GAINESVILLE, Fla. (AP) — Florida athletic director Jeremy Foley drove through the baseball parking lot, turned left at the grounds crew entrance and stopped a few feet from left field. Any closer and he would have been in the dugout.
GAINESVILLE, Fla. (AP) — Florida athletic director Jeremy Foley drove through the baseball parking lot, turned left at the grounds crew entrance and stopped a few feet from left field.
Any closer and he would have been in the dugout.
"It's good to be king," Foley said Sunday as he emerged from his SUV before the Gators and Florida State played Game 2 of their NCAA super regional.
His reign is coming to an end.
One of the most successful college sports leaders in the country, Foley announced his retirement Monday after 40 years at Florida. He started as an intern long before Steve Spurrier, Billy Donovan and Urban Meyer coached at Florida, worked his way to the top of the athletic department and built a powerhouse program whose annual operating budget has risen from $30 million to more than $119 million.
The Gators have won 27 national championships during Foley's 25 years at the helm and claimed the Southeastern Conference's All-Sports Trophy every year except one during his tenure.
Now, they're searching for someone to sustain that success.
"I want to do what's right for Florida," Foley said in a statement. "That's why I have spent a lot of time thinking it through. And I want to make sure everyone understands this is my decision. I'm not sick. I'm not dissatisfied. I'm not getting pushed. It happens to all of us. The time comes."
The 63-year-old Foley will officially step down Oct. 1. He informed his staff and head coaches of the move Monday morning, calling it quits after four decades at Florida. The school scheduled a news conference with Foley on Tuesday afternoon.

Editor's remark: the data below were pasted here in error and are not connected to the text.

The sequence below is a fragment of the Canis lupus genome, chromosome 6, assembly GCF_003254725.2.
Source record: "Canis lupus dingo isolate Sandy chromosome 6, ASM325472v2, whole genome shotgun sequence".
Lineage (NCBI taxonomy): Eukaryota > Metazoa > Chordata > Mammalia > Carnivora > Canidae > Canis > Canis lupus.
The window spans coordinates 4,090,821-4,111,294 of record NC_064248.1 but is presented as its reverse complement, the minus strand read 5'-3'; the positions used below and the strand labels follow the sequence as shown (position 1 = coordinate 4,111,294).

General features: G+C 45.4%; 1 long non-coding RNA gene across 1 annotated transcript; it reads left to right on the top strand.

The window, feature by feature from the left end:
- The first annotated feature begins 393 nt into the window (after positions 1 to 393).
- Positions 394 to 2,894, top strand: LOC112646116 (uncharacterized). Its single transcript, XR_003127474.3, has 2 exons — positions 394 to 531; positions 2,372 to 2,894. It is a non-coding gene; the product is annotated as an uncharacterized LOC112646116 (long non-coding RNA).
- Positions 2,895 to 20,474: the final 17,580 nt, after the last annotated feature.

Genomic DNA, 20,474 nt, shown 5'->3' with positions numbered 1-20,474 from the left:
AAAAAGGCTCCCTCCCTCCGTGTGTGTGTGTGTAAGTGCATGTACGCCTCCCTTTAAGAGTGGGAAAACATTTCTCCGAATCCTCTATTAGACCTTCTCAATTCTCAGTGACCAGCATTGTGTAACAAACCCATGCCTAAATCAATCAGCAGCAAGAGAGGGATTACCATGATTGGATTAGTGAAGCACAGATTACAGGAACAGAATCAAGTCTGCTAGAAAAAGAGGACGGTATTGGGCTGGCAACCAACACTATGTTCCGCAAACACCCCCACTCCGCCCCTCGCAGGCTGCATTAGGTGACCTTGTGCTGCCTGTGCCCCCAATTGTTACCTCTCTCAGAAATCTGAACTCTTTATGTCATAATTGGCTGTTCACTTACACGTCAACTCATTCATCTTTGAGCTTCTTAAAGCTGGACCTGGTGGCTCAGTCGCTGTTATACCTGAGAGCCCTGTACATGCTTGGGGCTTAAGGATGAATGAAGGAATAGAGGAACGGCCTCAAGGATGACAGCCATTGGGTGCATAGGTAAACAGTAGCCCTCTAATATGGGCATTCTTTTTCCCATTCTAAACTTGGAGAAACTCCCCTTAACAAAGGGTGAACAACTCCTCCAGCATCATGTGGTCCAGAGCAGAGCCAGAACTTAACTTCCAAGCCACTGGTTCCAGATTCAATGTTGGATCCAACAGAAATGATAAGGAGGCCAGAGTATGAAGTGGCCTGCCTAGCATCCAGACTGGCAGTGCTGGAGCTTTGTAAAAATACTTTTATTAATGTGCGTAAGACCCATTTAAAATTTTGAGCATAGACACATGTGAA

Foley started in the ticket office in 1976, became a full-time employee a few months later and needed just five years to become an assistant athletic director. His rise continued until he was named AD in 1992, taking over a program that had been known mostly for cheating and mediocrity and helping turn it into a model organization accustomed to winning championships the right way.
Although Foley didn't hire Spurrier, he brought a distinguished list of coaches to Gainesville while molding one of the SEC's elite programs. Donovan and Meyer were among his best hires. Each won a pair of national championships.
There were missteps, too, including giving football coaches Ron Zook and Will Muschamp their first head-coaching jobs. Foley's critics also point to Florida falling well back in the arms race of football facilities, a problem second-year coach Jim McElwain inherited and has been working to correct.
But all those championships speak for themselves.
Under Foley, the Gators won national titles in 13 different sports. They had won nine national championships in five sports before he took over. He is one of two sitting ADs — along with UCLA's Dan Guerrero — to have won at least one national title in each of the last seven years. Foley's streak continued when the men's track and field team won the NCAA outdoor crown last week.
Foley also is the only AD in Division I history to lead a program that won multiple national championships in football (1996, 2006, 2008) and men's basketball (2006, 2007).
Foley and Florida made history in 2006 when the Gators became the first to win national championships in football and men's basketball in the same year. Foley was rewarded with an 11-year contract that paid him $1.2 million annually and set up his retirement.
The deal included a clause that gives Foley the option of serving as emeritus athletic director and senior adviser to the university president for five years after his retirement, either full or part time. Foley also can choose to be an adviser to his successor.
Foley made it clear he plans to remain connected to the program, especially during the completion of several on-campus facility upgrades. The O'Connell Center is undergoing a $64.5 million renovation that will be completed in December, and a $25 million academic center for student-athletes is expected to open later this month.
"I've invested a lot in this place," said Foley, who also has 130 SEC tiles on his resume. "Everybody who knows me knows I'm not putting my feet up. I still have some work to do for this organization."
University President Kent Fuchs said Foley's "amazing accomplishments as athletics director are well known."
Foley was never shy about making changes in his department when they were needed.
Upon parting ways in 2001 with popular baseball coach Andy Lopez, who guided the Gators to two College World Series berths and five NCAA regional appearances in seven seasons, Foley famously said, "If something needs be done eventually, it must be done immediately." He has used the line repeatedly since.
Now, it's Foley stepping aside — better now than later, he felt.
"What that allows us to do is a smooth transition," he said. "That's what you always want, a smooth transition."
Follow Mark Long on Twitter @APMarkLong